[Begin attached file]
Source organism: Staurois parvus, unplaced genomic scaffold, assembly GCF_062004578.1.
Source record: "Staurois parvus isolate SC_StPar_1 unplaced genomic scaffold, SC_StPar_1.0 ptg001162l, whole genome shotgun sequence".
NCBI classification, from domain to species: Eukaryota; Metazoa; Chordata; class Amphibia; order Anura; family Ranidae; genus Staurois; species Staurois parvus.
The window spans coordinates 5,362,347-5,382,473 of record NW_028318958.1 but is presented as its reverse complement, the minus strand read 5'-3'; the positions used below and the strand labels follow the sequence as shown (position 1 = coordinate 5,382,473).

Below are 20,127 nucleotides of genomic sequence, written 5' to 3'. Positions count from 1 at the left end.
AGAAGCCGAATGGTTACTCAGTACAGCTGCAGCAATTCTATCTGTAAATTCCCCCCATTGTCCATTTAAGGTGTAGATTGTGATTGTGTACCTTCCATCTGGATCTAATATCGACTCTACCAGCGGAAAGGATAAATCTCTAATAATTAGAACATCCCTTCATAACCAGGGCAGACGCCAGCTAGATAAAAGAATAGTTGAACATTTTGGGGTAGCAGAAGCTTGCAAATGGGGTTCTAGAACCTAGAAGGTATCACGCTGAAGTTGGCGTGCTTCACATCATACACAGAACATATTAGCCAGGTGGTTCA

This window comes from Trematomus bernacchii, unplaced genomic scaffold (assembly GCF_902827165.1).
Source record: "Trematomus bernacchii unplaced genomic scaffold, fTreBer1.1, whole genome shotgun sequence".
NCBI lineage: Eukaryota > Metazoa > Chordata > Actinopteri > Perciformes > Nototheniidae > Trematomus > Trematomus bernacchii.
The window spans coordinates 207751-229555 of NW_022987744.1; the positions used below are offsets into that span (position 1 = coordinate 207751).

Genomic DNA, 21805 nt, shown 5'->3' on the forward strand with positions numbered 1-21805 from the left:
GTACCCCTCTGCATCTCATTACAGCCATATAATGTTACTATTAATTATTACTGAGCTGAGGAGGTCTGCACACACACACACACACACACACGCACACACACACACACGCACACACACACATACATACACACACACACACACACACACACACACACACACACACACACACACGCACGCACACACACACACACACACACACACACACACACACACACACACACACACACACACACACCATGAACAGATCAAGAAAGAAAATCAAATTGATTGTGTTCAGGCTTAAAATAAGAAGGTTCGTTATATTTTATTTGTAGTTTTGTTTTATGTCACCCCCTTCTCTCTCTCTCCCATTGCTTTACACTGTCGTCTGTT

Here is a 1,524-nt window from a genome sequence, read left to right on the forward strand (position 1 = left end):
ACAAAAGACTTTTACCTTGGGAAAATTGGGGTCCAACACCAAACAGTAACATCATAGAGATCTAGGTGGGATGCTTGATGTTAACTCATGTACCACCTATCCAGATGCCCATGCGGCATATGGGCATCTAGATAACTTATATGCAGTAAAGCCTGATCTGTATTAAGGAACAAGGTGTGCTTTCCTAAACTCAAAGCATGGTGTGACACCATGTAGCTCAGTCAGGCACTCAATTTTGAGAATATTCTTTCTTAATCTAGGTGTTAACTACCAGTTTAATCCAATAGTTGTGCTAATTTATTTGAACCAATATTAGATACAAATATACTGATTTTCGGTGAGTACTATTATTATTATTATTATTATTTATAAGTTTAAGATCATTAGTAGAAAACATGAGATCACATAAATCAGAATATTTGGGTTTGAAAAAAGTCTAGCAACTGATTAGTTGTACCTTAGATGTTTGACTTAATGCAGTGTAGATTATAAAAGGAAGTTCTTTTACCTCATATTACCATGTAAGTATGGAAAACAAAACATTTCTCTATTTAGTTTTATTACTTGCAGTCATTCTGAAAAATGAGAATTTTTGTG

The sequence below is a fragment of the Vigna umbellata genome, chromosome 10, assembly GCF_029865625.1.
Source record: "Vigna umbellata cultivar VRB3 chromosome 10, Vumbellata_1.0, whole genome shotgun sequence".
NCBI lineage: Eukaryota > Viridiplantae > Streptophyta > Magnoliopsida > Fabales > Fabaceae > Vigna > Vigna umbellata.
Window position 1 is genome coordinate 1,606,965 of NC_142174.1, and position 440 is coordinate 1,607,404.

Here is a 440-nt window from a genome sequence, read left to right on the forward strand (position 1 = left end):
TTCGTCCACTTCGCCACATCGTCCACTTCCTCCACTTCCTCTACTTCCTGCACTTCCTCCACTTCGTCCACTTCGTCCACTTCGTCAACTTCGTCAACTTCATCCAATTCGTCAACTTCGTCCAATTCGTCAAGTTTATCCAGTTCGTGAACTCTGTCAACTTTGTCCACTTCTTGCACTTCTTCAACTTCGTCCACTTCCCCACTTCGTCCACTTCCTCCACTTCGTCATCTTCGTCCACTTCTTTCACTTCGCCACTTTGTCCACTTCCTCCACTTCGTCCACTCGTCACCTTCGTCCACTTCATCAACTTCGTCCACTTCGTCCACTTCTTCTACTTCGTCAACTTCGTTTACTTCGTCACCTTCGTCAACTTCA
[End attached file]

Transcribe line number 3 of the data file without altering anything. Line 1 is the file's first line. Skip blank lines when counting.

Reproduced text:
NCBI classification, from domain to species: Eukaryota; Metazoa; Chordata; class Amphibia; order Anura; family Ranidae; genus Staurois; species Staurois parvus.